Whatever the case, because toddlers are characteristically fickle, parents should remain flexible. And, they should try not to worry.

"As long as you serve a variety of healthy foods every day, your toddler will find something on his plate to eat," says Sanna Delmonico, MS, RD, founder of Tiny Tummies.

Solution: It's tough to figure out why your tyke passes up mashed sweet potatoes and scorns cubes of moist, grilled chicken, foods that you consider perfectly kid-friendly.

The reason why toddlers are picky eaters? A toddler's natural tendency toward food neophobia, the wholesale rejection of unfamiliar foods, sometimes without even so much as a taste. Vegetables seem to be particularly prone to the effects of food neophobia.

Why all the fuss over new foods? "Nobody really knows," Shu says.

A toddler's busy life could play a part. Toddlers spend most of their waking hours mastering new skills, such as walking and talking. Toddlers are often so consumed by novel experiences that they cannot tolerate any surprises on their plates, especially when they're tired.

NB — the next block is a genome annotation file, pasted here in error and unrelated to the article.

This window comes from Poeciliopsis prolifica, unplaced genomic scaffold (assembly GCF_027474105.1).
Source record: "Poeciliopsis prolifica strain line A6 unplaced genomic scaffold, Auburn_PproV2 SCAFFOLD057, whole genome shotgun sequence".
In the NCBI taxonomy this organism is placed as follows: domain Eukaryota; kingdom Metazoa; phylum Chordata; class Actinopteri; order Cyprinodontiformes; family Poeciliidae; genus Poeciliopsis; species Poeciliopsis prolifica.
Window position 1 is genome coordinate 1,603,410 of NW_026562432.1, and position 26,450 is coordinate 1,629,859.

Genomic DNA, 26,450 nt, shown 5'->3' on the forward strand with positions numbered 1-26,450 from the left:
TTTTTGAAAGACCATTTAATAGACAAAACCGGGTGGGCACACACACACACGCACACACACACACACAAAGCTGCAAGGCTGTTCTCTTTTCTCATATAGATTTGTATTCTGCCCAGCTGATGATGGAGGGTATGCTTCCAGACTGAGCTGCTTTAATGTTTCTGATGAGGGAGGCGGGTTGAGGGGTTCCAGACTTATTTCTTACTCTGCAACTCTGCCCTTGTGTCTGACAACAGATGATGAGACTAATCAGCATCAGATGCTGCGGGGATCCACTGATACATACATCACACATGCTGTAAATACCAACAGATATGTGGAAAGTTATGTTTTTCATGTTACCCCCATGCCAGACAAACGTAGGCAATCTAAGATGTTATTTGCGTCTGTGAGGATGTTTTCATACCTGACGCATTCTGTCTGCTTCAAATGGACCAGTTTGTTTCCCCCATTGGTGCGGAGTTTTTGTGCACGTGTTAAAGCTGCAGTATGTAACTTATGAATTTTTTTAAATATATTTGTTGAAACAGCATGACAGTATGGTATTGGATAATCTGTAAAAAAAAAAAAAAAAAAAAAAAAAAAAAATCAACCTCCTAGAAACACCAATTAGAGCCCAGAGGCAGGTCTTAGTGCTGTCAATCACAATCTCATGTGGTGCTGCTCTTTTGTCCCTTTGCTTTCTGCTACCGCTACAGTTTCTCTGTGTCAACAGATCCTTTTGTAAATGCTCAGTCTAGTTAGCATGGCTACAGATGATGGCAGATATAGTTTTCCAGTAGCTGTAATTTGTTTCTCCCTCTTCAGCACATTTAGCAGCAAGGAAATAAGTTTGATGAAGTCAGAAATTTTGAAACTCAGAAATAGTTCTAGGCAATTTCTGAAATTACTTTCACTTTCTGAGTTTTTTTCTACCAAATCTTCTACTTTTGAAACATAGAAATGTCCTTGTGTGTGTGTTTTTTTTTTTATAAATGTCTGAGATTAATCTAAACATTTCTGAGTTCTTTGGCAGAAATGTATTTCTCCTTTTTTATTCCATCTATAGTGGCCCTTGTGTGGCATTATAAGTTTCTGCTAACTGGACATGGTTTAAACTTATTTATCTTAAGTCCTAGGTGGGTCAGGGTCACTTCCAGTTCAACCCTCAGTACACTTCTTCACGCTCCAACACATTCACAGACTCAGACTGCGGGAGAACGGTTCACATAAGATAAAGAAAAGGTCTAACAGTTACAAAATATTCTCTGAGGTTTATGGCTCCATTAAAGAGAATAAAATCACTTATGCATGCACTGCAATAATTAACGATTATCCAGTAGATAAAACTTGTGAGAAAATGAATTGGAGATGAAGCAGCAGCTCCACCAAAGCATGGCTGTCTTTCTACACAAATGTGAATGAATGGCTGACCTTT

Experts recommend riding out new-food resistance (it is a phase) armed with good cheer and some surefire survival strategies.

  • Serve one tablespoon of a new food earlier in the day, when kids tend to be the most energetic and the least aggravated.
  • Offer new foods without pressure. "Avoid pleading and cajoling kids to eat," Neville says.
  • Get toddlers involved. When possible, have children help you prepare the foods you'd like them to try. For example, older toddlers are capable of tearing lettuce for salad, Delmonico says.